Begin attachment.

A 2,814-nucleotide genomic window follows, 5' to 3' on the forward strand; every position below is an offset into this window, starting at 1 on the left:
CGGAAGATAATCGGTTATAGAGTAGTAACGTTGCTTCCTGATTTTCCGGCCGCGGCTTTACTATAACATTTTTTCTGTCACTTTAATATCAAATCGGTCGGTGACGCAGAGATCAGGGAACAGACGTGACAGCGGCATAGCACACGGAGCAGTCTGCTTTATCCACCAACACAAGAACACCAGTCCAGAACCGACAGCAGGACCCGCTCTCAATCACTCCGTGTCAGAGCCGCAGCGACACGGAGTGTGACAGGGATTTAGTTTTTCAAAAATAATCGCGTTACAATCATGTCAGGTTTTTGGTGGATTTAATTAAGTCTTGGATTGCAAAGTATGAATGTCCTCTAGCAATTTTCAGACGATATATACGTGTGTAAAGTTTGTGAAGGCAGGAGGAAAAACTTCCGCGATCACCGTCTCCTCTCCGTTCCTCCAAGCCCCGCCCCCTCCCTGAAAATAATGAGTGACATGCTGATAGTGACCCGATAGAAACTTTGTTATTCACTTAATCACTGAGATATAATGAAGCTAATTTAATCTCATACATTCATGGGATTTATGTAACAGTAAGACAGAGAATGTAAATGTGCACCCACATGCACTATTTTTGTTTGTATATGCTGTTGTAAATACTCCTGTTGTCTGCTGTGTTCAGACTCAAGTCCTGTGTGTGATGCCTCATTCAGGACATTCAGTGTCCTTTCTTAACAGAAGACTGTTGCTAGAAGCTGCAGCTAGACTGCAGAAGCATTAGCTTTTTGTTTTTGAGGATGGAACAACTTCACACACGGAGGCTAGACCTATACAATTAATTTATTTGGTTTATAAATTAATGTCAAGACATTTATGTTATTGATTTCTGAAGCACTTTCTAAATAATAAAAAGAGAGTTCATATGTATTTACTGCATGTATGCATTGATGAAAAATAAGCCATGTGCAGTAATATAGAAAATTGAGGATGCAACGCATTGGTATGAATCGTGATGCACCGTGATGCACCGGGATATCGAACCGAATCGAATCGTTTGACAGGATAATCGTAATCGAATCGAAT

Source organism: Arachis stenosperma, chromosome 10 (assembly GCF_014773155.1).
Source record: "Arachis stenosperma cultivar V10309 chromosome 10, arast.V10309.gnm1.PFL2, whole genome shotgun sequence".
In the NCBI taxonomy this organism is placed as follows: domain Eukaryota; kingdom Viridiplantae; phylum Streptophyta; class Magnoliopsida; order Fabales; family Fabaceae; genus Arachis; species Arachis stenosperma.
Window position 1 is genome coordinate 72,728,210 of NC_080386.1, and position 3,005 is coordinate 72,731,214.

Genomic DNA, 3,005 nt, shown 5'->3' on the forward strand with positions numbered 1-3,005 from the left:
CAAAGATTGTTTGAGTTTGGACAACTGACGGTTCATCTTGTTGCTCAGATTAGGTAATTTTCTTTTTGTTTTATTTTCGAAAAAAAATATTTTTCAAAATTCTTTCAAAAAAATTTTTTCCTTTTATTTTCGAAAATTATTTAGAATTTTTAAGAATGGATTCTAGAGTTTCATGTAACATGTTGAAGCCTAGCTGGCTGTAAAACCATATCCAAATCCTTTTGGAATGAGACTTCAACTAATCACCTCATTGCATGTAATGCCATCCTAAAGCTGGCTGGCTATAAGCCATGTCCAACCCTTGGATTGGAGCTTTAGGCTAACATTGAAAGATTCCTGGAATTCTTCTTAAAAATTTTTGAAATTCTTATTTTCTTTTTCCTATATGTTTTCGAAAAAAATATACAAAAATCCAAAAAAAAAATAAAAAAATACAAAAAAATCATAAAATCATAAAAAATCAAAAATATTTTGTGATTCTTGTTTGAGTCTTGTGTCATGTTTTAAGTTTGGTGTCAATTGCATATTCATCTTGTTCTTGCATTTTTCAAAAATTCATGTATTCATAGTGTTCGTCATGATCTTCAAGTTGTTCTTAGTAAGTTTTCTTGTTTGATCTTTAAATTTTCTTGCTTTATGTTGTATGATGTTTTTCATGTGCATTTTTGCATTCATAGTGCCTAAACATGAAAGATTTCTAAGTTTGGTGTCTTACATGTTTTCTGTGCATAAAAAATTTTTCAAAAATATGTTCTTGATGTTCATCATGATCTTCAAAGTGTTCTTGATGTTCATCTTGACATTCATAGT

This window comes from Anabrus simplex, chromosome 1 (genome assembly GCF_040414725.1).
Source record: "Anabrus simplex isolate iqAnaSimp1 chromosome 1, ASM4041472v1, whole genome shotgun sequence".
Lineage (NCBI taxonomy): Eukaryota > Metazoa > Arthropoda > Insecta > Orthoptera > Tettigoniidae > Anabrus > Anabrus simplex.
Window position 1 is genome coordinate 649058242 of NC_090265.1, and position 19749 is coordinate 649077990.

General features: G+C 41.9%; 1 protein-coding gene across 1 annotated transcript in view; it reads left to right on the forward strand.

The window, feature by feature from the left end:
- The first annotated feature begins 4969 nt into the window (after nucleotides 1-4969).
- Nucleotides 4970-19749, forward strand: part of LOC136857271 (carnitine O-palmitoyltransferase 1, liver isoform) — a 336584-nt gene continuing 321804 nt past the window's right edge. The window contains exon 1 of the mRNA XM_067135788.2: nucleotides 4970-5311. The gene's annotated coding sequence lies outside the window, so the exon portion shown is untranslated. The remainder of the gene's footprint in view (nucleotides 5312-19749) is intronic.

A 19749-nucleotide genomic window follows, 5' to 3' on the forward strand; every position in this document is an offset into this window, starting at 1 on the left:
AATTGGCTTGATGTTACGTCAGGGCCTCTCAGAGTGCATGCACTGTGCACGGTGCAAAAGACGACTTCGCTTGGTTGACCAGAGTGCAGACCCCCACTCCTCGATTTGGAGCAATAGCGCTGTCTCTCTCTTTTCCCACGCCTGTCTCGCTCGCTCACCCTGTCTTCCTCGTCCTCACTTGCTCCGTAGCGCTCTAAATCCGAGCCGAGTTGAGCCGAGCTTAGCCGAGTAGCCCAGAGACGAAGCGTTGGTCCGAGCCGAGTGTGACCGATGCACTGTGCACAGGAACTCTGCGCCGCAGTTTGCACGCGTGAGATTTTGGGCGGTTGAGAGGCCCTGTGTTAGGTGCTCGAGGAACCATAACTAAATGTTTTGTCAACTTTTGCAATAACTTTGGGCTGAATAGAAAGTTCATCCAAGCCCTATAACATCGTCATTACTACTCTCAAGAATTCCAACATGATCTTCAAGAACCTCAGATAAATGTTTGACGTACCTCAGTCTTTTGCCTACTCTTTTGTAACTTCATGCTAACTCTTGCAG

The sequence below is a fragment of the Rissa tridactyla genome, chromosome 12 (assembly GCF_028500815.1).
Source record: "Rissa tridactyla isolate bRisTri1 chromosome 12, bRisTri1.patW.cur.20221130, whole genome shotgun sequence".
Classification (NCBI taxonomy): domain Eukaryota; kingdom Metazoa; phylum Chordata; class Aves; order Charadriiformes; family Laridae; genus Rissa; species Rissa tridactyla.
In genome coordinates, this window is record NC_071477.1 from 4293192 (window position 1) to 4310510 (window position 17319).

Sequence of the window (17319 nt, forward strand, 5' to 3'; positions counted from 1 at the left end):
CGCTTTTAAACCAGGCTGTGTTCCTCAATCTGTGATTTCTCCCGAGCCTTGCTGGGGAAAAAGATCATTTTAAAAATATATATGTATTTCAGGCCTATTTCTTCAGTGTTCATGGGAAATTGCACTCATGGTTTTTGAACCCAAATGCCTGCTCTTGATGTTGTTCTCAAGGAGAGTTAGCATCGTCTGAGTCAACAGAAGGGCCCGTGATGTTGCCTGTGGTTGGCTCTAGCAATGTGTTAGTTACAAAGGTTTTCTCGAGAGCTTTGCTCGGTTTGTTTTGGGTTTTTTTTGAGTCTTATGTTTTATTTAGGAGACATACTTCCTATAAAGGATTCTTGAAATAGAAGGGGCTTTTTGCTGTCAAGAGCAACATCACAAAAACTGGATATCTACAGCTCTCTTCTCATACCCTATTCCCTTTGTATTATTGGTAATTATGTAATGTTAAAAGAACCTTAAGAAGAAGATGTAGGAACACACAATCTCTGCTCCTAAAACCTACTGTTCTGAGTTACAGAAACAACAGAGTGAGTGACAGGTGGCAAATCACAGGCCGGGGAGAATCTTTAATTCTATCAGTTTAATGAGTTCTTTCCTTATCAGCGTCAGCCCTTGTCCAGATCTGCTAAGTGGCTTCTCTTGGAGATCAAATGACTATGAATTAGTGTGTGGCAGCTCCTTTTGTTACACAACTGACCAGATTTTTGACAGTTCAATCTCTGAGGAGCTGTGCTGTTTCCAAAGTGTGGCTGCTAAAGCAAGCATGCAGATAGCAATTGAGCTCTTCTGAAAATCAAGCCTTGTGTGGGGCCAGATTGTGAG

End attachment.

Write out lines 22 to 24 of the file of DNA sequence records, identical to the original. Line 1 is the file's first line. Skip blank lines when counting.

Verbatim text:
In genome coordinates, this window is record NC_071477.1 from 4293192 (window position 1) to 4310510 (window position 17319).

Sequence of the window (17319 nt, forward strand, 5' to 3'; positions counted from 1 at the left end):
CGCTTTTAAACCAGGCTGTGTTCCTCAATCTGTGATTTCTCCCGAGCCTTGCTGGGGAAAAAGATCATTTTAAAAATATATATGTATTTCAGGCCTATTTCTTCAGTGTTCATGGGAAATTGCACTCATGGTTTTTGAACCCAAATGCCTGCTCTTGATGTTGTTCTCAAGGAGAGTTAGCATCGTCTGAGTCAACAGAAGGGCCCGTGATGTTGCCTGTGGTTGGCTCTAGCAATGTGTTAGTTACAAAGGTTTTCTCGAGAGCTTTGCTCGGTTTGTTTTGGGTTTTTTTTGAGTCTTATGTTTTATTTAGGAGACATACTTCCTATAAAGGATTCTTGAAATAGAAGGGGCTTTTTGCTGTCAAGAGCAACATCACAAAAACTGGATATCTACAGCTCTCTTCTCATACCCTATTCCCTTTGTATTATTGGTAATTATGTAATGTTAAAAGAACCTTAAGAAGAAGATGTAGGAACACACAATCTCTGCTCCTAAAACCTACTGTTCTGAGTTACAGAAACAACAGAGTGAGTGACAGGTGGCAAATCACAGGCCGGGGAGAATCTTTAATTCTATCAGTTTAATGAGTTCTTTCCTTATCAGCGTCAGCCCTTGTCCAGATCTGCTAAGTGGCTTCTCTTGGAGATCAAATGACTATGAATTAGTGTGTGGCAGCTCCTTTTGTTACACAACTGACCAGATTTTTGACAGTTCAATCTCTGAGGAGCTGTGCTGTTTCCAAAGTGTGGCTGCTAAAGCAAGCATGCAGATAGCAATTGAGCTCTTCTGAAAATCAAGCCTTGTGTGGGGCCAGATTGTGAG